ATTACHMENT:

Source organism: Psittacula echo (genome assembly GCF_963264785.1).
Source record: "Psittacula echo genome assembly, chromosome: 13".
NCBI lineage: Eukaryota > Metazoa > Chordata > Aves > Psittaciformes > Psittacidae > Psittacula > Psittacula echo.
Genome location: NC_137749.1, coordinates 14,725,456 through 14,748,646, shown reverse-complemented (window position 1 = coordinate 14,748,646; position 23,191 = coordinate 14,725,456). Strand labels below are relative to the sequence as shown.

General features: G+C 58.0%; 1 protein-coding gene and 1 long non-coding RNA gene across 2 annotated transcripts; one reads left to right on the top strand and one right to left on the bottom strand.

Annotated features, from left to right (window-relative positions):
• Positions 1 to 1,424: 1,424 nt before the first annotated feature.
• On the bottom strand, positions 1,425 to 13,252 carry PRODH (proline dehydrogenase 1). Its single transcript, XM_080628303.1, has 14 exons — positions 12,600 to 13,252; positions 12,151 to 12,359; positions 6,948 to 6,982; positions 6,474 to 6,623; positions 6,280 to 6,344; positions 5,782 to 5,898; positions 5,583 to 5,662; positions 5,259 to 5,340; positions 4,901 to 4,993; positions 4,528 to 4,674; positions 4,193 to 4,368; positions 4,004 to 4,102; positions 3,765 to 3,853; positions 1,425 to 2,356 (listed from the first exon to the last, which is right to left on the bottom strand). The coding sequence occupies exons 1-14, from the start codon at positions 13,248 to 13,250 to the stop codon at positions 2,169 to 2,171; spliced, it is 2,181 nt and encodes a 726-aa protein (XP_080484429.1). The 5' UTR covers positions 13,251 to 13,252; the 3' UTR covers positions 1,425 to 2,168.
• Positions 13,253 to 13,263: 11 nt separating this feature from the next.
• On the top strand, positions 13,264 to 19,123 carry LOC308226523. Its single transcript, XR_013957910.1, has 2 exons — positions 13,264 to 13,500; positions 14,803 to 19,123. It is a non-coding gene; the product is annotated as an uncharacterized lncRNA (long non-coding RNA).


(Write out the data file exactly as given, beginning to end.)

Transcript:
Source organism: Psittacula echo (genome assembly GCF_963264785.1).
Source record: "Psittacula echo genome assembly, chromosome: 13".
NCBI lineage: Eukaryota > Metazoa > Chordata > Aves > Psittaciformes > Psittacidae > Psittacula > Psittacula echo.
Genome location: NC_137749.1, coordinates 14,725,456 through 14,748,646, shown reverse-complemented (window position 1 = coordinate 14,748,646; position 23,191 = coordinate 14,725,456). Strand labels below are relative to the sequence as shown.

General features: G+C 58.0%; 1 protein-coding gene and 1 long non-coding RNA gene across 2 annotated transcripts; one reads left to right on the top strand and one right to left on the bottom strand.

Annotated features, from left to right (window-relative positions):
• Positions 1 to 1,424: 1,424 nt before the first annotated feature.
• On the bottom strand, positions 1,425 to 13,252 carry PRODH (proline dehydrogenase 1). Its single transcript, XM_080628303.1, has 14 exons — positions 12,600 to 13,252; positions 12,151 to 12,359; positions 6,948 to 6,982; positions 6,474 to 6,623; positions 6,280 to 6,344; positions 5,782 to 5,898; positions 5,583 to 5,662; positions 5,259 to 5,340; positions 4,901 to 4,993; positions 4,528 to 4,674; positions 4,193 to 4,368; positions 4,004 to 4,102; positions 3,765 to 3,853; positions 1,425 to 2,356 (listed from the first exon to the last, which is right to left on the bottom strand). The coding sequence occupies exons 1-14, from the start codon at positions 13,248 to 13,250 to the stop codon at positions 2,169 to 2,171; spliced, it is 2,181 nt and encodes a 726-aa protein (XP_080484429.1). The 5' UTR covers positions 13,251 to 13,252; the 3' UTR covers positions 1,425 to 2,168.
• Positions 13,253 to 13,263: 11 nt separating this feature from the next.
• On the top strand, positions 13,264 to 19,123 carry LOC308226523. Its single transcript, XR_013957910.1, has 2 exons — positions 13,264 to 13,500; positions 14,803 to 19,123. It is a non-coding gene; the product is annotated as an uncharacterized lncRNA (long non-coding RNA).